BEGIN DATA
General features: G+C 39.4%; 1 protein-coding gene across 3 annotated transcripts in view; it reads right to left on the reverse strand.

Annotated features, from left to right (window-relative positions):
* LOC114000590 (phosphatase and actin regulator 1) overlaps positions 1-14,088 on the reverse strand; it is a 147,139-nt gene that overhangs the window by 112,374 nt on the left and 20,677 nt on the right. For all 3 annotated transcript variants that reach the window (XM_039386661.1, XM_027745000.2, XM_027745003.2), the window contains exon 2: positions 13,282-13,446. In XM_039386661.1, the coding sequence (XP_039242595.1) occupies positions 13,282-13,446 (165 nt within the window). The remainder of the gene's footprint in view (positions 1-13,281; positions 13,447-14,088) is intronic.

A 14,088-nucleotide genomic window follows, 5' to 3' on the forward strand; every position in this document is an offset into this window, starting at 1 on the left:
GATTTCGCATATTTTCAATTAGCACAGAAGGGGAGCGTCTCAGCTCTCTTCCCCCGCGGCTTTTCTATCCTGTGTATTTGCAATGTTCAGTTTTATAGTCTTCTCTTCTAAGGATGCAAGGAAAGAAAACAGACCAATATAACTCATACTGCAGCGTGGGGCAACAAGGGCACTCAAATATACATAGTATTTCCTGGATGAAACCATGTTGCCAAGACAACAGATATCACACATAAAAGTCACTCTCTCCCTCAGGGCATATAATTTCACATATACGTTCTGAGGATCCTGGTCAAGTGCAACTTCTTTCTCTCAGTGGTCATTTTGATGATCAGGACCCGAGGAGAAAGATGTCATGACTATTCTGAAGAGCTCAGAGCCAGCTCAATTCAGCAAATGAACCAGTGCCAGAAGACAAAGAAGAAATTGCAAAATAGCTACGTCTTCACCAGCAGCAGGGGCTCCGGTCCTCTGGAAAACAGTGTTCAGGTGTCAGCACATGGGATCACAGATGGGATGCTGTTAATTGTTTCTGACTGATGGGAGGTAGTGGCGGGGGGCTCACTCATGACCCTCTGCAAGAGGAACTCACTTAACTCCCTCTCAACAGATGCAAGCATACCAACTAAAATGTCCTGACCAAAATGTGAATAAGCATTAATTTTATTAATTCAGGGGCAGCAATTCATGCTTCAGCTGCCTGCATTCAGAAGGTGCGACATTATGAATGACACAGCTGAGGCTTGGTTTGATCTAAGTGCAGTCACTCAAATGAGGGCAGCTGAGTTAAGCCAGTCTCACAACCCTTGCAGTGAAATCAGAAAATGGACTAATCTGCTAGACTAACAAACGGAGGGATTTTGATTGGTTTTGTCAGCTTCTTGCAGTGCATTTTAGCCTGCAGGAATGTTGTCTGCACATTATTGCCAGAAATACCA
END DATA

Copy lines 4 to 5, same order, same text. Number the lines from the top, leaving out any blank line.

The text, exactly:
A 14,088-nucleotide genomic window follows, 5' to 3' on the forward strand; every position in this document is an offset into this window, starting at 1 on the left:
GATTTCGCATATTTTCAATTAGCACAGAAGGGGAGCGTCTCAGCTCTCTTCCCCCGCGGCTTTTCTATCCTGTGTATTTGCAATGTTCAGTTTTATAGTCTTCTCTTCTAAGGATGCAAGGAAAGAAAACAGACCAATATAACTCATACTGCAGCGTGGGGCAACAAGGGCACTCAAATATACATAGTATTTCCTGGATGAAACCATGTTGCCAAGACAACAGATATCACACATAAAAGTCACTCTCTCCCTCAGGGCATATAATTTCACATATACGTTCTGAGGATCCTGGTCAAGTGCAACTTCTTTCTCTCAGTGGTCATTTTGATGATCAGGACCCGAGGAGAAAGATGTCATGACTATTCTGAAGAGCTCAGAGCCAGCTCAATTCAGCAAATGAACCAGTGCCAGAAGACAAAGAAGAAATTGCAAAATAGCTACGTCTTCACCAGCAGCAGGGGCTCCGGTCCTCTGGAAAACAGTGTTCAGGTGTCAGCACATGGGATCACAGATGGGATGCTGTTAATTGTTTCTGACTGATGGGAGGTAGTGGCGGGGGGCTCACTCATGACCCTCTGCAAGAGGAACTCACTTAACTCCCTCTCAACAGATGCAAGCATACCAACTAAAATGTCCTGACCAAAATGTGAATAAGCATTAATTTTATTAATTCAGGGGCAGCAATTCATGCTTCAGCTGCCTGCATTCAGAAGGTGCGACATTATGAATGACACAGCTGAGGCTTGGTTTGATCTAAGTGCAGTCACTCAAATGAGGGCAGCTGAGTTAAGCCAGTCTCACAACCCTTGCAGTGAAATCAGAAAATGGACTAATCTGCTAGACTAACAAACGGAGGGATTTTGATTGGTTTTGTCAGCTTCTTGCAGTGCATTTTAGCCTGCAGGAATGTTGTCTGCACATTATTGCCAGAAATACCA